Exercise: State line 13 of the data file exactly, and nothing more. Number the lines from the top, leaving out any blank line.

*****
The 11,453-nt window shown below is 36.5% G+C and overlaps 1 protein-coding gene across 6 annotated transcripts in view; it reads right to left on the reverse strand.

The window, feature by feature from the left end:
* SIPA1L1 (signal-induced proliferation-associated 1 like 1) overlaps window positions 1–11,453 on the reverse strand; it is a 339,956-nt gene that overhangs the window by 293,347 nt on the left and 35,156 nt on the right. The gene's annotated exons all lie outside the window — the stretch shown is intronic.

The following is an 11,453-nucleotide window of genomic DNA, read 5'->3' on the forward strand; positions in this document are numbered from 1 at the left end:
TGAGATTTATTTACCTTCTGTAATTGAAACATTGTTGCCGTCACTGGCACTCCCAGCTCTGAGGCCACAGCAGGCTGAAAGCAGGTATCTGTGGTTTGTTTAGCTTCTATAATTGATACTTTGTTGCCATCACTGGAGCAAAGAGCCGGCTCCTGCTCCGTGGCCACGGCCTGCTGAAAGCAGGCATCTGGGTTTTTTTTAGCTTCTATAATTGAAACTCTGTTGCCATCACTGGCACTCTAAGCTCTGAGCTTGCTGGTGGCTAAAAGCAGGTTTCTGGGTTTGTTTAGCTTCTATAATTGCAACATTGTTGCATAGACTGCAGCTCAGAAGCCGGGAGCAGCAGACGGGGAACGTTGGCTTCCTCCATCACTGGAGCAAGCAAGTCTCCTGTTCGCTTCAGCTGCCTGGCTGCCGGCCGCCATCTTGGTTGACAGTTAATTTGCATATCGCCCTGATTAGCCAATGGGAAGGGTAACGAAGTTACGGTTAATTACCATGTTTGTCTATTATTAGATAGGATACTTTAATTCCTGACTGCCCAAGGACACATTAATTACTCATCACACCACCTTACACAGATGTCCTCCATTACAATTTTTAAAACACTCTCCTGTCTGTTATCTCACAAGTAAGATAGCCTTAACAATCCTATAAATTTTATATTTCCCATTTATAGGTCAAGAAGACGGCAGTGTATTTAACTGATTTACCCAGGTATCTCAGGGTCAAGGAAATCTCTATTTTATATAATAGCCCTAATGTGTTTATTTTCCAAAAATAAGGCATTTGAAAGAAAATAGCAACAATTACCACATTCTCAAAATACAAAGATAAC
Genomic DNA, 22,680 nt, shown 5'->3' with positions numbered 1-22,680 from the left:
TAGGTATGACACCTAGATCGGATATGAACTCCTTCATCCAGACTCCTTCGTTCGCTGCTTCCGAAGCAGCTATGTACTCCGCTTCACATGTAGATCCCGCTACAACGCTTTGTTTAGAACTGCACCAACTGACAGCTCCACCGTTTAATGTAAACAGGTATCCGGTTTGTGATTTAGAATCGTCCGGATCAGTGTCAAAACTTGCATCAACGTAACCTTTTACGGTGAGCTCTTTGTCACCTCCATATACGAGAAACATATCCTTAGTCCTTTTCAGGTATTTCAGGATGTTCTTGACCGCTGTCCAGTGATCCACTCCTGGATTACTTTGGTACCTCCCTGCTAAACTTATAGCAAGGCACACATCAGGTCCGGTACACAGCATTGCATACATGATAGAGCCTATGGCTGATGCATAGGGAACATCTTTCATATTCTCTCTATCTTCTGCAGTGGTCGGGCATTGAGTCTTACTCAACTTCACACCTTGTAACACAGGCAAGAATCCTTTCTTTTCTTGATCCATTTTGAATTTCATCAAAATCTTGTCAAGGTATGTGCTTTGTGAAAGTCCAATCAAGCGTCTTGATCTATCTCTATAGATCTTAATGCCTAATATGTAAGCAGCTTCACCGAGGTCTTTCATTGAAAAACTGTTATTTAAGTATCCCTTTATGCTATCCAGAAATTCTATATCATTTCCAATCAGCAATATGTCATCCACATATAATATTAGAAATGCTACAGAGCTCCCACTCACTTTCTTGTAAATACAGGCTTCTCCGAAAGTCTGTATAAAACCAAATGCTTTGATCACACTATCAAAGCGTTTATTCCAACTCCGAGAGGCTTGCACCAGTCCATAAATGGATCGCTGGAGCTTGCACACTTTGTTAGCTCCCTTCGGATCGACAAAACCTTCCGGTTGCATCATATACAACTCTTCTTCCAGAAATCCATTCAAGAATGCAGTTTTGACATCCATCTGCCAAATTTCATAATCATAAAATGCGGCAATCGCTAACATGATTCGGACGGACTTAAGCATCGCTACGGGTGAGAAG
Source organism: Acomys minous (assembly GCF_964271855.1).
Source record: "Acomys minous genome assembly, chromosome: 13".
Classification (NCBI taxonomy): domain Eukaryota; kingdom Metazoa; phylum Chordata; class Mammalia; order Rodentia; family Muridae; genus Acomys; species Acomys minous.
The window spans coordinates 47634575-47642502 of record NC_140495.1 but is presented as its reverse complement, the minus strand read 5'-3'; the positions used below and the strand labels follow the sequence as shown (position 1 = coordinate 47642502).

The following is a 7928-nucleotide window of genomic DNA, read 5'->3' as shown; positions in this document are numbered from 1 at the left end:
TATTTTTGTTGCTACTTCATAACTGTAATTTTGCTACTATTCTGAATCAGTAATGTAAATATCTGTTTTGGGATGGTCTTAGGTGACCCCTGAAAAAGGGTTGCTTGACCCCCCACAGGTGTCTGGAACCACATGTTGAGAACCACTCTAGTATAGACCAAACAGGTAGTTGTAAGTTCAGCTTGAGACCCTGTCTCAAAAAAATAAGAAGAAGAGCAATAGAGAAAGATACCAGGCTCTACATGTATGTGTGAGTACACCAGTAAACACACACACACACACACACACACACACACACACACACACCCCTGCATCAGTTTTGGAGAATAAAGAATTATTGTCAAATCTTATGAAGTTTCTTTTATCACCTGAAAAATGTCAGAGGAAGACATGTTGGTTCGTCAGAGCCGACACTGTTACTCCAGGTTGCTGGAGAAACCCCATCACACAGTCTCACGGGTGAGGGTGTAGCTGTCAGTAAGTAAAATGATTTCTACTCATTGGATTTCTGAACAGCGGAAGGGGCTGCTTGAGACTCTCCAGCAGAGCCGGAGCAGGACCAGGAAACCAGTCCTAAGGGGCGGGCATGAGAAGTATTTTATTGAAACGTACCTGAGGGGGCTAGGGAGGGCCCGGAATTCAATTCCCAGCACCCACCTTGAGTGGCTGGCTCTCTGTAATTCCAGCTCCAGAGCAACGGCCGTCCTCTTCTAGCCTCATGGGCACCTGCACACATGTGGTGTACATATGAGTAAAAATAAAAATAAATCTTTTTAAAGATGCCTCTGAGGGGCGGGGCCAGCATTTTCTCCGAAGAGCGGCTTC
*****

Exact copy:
TATTTTTGTTGCTACTTCATAACTGTAATTTTGCTACTATTCTGAATCAGTAATGTAAATATCTGTTTTGGGATGGTCTTAGGTGACCCCTGAAAAAGGGTTGCTTGACCCCCCACAGGTGTCTGGAACCACATGTTGAGAACCACTCTAGTATAGACCAAACAGGTAGTTGTAAGTTCAGCTTGAGACCCTGTCTCAAAAAAATAAGAAGAAGAGCAATAGAGAAAGATACCAGGCTCTACATGTATGTGTGAGTACACCAGTAAACACACACACACACACACACACACACACACACACACACACCCCTGCATCAGTTTTGGAGAATAAAGAATTATTGTCAAATCTTATGAAGTTTCTTTTATCACCTGAAAAATGTCAGAGGAAGACATGTTGGTTCGTCAGAGCCGACACTGTTACTCCAGGTTGCTGGAGAAACCCCATCACACAGTCTCACGGGTGAGGGTGTAGCTGTCAGTAAGTAAAATGATTTCTACTCATTGGATTTCTGAACAGCGGAAGGGGCTGCTTGAGACTCTCCAGCAGAGCCGGAGCAGGACCAGGAAACCAGTCCTAAGGGGCGGGCATGAGAAGTATTTTATTGAAACGTACCTGAGGGGGCTAGGGAGGGCCCGGAATTCAATTCCCAGCACCCACCTTGAGTGGCTGGCTCTCTGTAATTCCAGCTCCAGAGCAACGGCCGTCCTCTTCTAGCCTCATGGGCACCTGCACACATGTGGTGTACATATGAGTAAAAATAAAAATAAATCTTTTTAAAGATGCCTCTGAGGGGCGGGGCCAGCATTTTCTCCGAAGAGCGGCTTC